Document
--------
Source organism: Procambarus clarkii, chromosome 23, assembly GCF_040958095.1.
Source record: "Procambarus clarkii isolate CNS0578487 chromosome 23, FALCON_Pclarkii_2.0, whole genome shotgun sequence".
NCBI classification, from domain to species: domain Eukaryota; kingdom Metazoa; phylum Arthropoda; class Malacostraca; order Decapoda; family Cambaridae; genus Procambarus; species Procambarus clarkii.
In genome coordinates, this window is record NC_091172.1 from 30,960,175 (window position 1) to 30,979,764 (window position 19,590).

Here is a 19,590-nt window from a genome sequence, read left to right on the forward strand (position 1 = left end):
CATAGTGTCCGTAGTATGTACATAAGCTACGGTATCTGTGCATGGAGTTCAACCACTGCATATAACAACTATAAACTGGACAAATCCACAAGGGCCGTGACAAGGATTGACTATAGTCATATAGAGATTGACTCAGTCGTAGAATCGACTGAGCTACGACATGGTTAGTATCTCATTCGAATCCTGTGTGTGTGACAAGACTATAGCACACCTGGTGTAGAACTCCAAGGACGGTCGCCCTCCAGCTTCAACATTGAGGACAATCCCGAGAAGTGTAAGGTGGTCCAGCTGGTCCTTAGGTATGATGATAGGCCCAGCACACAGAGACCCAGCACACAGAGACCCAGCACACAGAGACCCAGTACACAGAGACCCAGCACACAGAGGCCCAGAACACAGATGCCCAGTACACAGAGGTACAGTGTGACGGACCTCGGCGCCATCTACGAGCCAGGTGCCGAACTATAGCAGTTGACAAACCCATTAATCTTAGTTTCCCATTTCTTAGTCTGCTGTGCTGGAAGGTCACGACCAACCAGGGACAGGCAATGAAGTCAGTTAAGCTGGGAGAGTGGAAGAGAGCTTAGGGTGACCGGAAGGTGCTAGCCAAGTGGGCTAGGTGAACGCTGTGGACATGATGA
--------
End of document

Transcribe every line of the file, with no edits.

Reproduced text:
Source organism: Procambarus clarkii, chromosome 23, assembly GCF_040958095.1.
Source record: "Procambarus clarkii isolate CNS0578487 chromosome 23, FALCON_Pclarkii_2.0, whole genome shotgun sequence".
NCBI classification, from domain to species: domain Eukaryota; kingdom Metazoa; phylum Arthropoda; class Malacostraca; order Decapoda; family Cambaridae; genus Procambarus; species Procambarus clarkii.
In genome coordinates, this window is record NC_091172.1 from 30,960,175 (window position 1) to 30,979,764 (window position 19,590).

Here is a 19,590-nt window from a genome sequence, read left to right on the forward strand (position 1 = left end):
CATAGTGTCCGTAGTATGTACATAAGCTACGGTATCTGTGCATGGAGTTCAACCACTGCATATAACAACTATAAACTGGACAAATCCACAAGGGCCGTGACAAGGATTGACTATAGTCATATAGAGATTGACTCAGTCGTAGAATCGACTGAGCTACGACATGGTTAGTATCTCATTCGAATCCTGTGTGTGTGACAAGACTATAGCACACCTGGTGTAGAACTCCAAGGACGGTCGCCCTCCAGCTTCAACATTGAGGACAATCCCGAGAAGTGTAAGGTGGTCCAGCTGGTCCTTAGGTATGATGATAGGCCCAGCACACAGAGACCCAGCACACAGAGACCCAGCACACAGAGACCCAGTACACAGAGACCCAGCACACAGAGGCCCAGAACACAGATGCCCAGTACACAGAGGTACAGTGTGACGGACCTCGGCGCCATCTACGAGCCAGGTGCCGAACTATAGCAGTTGACAAACCCATTAATCTTAGTTTCCCATTTCTTAGTCTGCTGTGCTGGAAGGTCACGACCAACCAGGGACAGGCAATGAAGTCAGTTAAGCTGGGAGAGTGGAAGAGAGCTTAGGGTGACCGGAAGGTGCTAGCCAAGTGGGCTAGGTGAACGCTGTGGACATGATGA